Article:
Poetry Centre

Weekly Poem for 03 July 2019

  • Love Token

    after Andrés Cerpa

    If anything, I’m a witchy vagrant locked inside an
    endless hall of mirrors, patterns and repetitions,
    wandering. I’ve often been in the wrong place at the
    wrong time, my wasted youth traded for a ghostly
    ride in a fairground, crazy merry-go-round music
    haunting my memories. Family, friends, ancestors and
    spirits: light a candle when I’m gone, so the pretty
    moths can come closer to the flame but not be burnt.
    I don’t want to go, just yet. The moon is so elegant
    tonight. All week long shit storms and hailstones
    raged. Thank you for the damned and wild beauty
    you have given me here, though most days I couldn’t
    find the words to tell you, the way a Chopin
    nocturne plays inside my head every time I think of
    you. It remains unknown. I smash through the glass.
    I leave you the key.

     

    by Jennifer Lee Tsai


    You can hear Jennifer read the poem here.

    The Poetry Centre’s ignitionpress is delighted to share with you a poem from one of its new pamphlets, Kismet by Jennifer Lee Tsai. The pamphlet will be available later this month and will be launched in London on 22 July and in Oxford on 23 July. Please join us to celebrate the launch of Jennifer’s pamphlet and pamphlets by Joanna Ingham and Sarah Shapiro, whose poems will feature in the next two Weekly Poems. Sign up here for the launches. 

    Don’t forget that we recently launched our International Poetry Competition for 2019! This year we are delighted to say that our judge is the internationally-acclaimed writer Jackie Kay! There are two categories: Open and English as an Additional Language, and the winners in each category receive £1000. The competition is open until 2 September, and full details can be found here.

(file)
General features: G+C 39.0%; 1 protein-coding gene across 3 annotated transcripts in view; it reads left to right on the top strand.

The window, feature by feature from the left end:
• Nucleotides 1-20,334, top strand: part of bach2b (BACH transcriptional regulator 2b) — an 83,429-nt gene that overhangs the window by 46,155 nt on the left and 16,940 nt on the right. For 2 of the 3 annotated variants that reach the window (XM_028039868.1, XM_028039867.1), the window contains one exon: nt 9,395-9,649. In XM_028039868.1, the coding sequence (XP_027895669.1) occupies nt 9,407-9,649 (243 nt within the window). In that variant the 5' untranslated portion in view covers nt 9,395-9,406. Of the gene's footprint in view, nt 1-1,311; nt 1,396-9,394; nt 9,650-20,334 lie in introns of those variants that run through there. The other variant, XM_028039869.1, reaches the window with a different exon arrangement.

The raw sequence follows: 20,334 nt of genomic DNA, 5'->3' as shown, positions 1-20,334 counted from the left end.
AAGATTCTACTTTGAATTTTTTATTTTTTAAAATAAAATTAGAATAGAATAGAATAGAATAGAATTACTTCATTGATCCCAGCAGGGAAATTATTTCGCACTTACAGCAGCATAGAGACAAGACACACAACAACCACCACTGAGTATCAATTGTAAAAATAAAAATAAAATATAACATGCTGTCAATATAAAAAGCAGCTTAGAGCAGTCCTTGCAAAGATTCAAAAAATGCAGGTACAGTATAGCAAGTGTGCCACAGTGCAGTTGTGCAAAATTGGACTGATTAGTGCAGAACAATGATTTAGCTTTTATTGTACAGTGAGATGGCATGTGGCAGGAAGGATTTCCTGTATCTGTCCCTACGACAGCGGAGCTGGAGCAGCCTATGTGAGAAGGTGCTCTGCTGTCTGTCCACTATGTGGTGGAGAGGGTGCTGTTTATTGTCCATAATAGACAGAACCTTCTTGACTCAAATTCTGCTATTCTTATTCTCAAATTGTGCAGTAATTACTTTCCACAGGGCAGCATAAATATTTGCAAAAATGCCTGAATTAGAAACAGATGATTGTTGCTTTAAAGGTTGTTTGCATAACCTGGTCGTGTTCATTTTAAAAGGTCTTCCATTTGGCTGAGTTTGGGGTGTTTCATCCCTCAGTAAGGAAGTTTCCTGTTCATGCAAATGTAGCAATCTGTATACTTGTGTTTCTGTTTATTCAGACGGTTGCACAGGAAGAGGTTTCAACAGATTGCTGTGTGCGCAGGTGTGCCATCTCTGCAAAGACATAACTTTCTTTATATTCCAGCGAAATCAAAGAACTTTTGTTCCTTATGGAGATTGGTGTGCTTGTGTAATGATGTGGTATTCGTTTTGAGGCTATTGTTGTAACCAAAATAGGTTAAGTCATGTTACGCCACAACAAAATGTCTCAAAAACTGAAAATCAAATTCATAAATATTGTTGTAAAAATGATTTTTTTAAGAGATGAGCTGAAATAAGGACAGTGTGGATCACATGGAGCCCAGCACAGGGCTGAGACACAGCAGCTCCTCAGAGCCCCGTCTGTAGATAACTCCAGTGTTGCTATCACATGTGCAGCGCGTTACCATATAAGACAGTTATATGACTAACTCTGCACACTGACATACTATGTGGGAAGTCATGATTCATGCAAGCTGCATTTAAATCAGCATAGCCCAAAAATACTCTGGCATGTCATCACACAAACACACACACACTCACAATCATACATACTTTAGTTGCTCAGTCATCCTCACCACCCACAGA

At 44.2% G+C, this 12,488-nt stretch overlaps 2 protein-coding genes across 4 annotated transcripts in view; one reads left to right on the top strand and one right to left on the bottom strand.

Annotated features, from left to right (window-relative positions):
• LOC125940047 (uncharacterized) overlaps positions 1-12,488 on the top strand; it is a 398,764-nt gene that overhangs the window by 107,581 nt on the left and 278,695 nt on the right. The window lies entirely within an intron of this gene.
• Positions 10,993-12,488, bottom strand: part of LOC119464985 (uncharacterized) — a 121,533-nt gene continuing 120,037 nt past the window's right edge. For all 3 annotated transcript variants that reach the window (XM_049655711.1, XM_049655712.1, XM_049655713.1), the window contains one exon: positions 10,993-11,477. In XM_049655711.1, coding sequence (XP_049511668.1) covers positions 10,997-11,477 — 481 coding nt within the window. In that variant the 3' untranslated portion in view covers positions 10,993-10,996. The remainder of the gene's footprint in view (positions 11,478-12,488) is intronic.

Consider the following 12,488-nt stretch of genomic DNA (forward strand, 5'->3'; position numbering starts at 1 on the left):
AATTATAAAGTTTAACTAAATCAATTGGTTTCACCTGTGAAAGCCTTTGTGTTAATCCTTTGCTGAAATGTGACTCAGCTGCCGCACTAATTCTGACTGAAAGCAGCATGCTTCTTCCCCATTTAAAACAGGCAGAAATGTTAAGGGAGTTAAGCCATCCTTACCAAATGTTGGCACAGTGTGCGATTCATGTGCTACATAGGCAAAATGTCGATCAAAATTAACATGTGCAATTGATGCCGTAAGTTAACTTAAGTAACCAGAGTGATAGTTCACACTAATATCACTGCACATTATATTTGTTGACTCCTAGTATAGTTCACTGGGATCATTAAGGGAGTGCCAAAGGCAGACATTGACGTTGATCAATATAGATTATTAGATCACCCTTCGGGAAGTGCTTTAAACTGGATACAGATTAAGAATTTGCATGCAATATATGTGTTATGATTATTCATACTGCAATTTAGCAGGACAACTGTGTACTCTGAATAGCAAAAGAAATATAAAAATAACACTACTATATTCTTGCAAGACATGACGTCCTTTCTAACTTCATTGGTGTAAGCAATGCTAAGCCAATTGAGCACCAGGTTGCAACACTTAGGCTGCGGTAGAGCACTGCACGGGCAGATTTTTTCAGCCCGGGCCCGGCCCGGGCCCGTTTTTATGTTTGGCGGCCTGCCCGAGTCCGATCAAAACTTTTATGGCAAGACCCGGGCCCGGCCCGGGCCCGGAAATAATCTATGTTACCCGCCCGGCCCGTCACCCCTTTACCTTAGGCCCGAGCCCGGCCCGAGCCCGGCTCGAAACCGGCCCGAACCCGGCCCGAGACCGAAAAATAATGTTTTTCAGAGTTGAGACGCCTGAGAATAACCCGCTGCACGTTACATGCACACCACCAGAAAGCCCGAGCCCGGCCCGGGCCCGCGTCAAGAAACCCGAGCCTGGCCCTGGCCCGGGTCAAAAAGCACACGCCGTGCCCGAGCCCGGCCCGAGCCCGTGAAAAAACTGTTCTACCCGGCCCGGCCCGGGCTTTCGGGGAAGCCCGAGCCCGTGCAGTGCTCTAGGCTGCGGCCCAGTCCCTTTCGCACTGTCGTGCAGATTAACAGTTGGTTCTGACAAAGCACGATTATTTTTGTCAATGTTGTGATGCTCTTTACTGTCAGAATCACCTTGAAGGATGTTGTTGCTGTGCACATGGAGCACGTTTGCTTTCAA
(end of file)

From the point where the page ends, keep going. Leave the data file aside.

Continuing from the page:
Jennifer Lee Tsai is a poet, editor and critic. She was born in Bebington and grew up in Liverpool. An alumna of St Andrews and Liverpool Universities, she holds an MA in Creative Writing with Distinction from the University of Manchester. Jennifer is a fellow of The Complete Works III and a Ledbury Poetry Critic.

    Her poems are featured in Ten: Poets of the New Generation (Bloodaxe, 2017) and have been published in Oxford PoetryThe RialtoSMOKESoundingsAmbitWild Court and elsewhere. Her poetry reviews are published by The Poetry School, the Poetry Book Society Bulletin, Modern Poetry in Translation, Ambit and Poetry Review. Jennifer is an Associate Editor for SMOKE magazine and a Contributing Editor to Ambit. She was a runner-up in Poetry in the 2018 Bi’an Writing Awards. Follow Jennifer on Twitter here.

    Kismet opens with the poet as ‘the only Oriental at a primary school in Birkenhead’, a state of isolation – and rupturing of identity – intensified by the unfolding of both personal and ancestral traumas. But this is ultimately a work of hope and renewal. Jennifer Lee Tsai shows us how taking control of our own stories can create a profound sense of connection to life that transcends individual suffering.

    ignitionpress is a poetry pamphlet press from Oxford Brookes Poetry Centre with an international outlook which publishes original, arresting poetry from emerging poets, and established poets working on interim or special projects.

    Our latest pamphlets are by Joanna Ingham, Jennifer Lee Tsai, and Sarah Shapiro, and they will be published in July 2019. The first five pamphlets to be published by ignitionpress: There’s No Such Thing by Lily Blacksell, A Hurry of English by Mary Jean Chan (Poetry Book Society Summer Pamphlet Choice, 2018), Glean by Patrick James Errington, Shadow Dogs by Natalie Whittaker and Small Inheritances by Belinda Zhawi, are available from our online Shop. Each pamphlet costs £5, and you can buy three for £12. You can find out more about the poets and their work on our dedicated page.

    Copyright information: please note that the copyrights of all the poems displayed on the website and sent out on the mailing list are held by the respective authors, translators or estates, and no work should be reproduced without first gaining permission from the individual publishers.